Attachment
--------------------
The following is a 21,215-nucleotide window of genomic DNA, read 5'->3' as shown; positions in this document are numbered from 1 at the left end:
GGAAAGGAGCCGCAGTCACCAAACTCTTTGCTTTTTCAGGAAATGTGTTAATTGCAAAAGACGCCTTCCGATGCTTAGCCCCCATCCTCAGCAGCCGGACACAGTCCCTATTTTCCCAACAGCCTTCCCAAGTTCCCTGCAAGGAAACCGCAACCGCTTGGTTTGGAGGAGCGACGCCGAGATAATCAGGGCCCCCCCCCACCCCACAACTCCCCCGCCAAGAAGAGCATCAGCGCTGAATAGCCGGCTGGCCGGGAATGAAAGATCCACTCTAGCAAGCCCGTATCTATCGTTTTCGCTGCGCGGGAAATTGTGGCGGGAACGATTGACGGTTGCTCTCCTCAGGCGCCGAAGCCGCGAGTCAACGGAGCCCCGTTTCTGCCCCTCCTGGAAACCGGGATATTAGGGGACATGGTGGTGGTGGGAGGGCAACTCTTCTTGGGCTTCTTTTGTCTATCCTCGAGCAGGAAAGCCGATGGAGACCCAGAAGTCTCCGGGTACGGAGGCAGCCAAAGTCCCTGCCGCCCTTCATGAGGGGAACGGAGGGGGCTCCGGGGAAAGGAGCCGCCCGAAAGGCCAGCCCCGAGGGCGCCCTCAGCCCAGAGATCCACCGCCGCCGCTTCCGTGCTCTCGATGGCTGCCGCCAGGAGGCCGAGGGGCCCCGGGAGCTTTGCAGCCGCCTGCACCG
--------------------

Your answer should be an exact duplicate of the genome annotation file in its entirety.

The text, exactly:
The following is a 21,215-nucleotide window of genomic DNA, read 5'->3' as shown; positions in this document are numbered from 1 at the left end:
GGAAAGGAGCCGCAGTCACCAAACTCTTTGCTTTTTCAGGAAATGTGTTAATTGCAAAAGACGCCTTCCGATGCTTAGCCCCCATCCTCAGCAGCCGGACACAGTCCCTATTTTCCCAACAGCCTTCCCAAGTTCCCTGCAAGGAAACCGCAACCGCTTGGTTTGGAGGAGCGACGCCGAGATAATCAGGGCCCCCCCCCACCCCACAACTCCCCCGCCAAGAAGAGCATCAGCGCTGAATAGCCGGCTGGCCGGGAATGAAAGATCCACTCTAGCAAGCCCGTATCTATCGTTTTCGCTGCGCGGGAAATTGTGGCGGGAACGATTGACGGTTGCTCTCCTCAGGCGCCGAAGCCGCGAGTCAACGGAGCCCCGTTTCTGCCCCTCCTGGAAACCGGGATATTAGGGGACATGGTGGTGGTGGGAGGGCAACTCTTCTTGGGCTTCTTTTGTCTATCCTCGAGCAGGAAAGCCGATGGAGACCCAGAAGTCTCCGGGTACGGAGGCAGCCAAAGTCCCTGCCGCCCTTCATGAGGGGAACGGAGGGGGCTCCGGGGAAAGGAGCCGCCCGAAAGGCCAGCCCCGAGGGCGCCCTCAGCCCAGAGATCCACCGCCGCCGCTTCCGTGCTCTCGATGGCTGCCGCCAGGAGGCCGAGGGGCCCCGGGAGCTTTGCAGCCGCCTGCACCG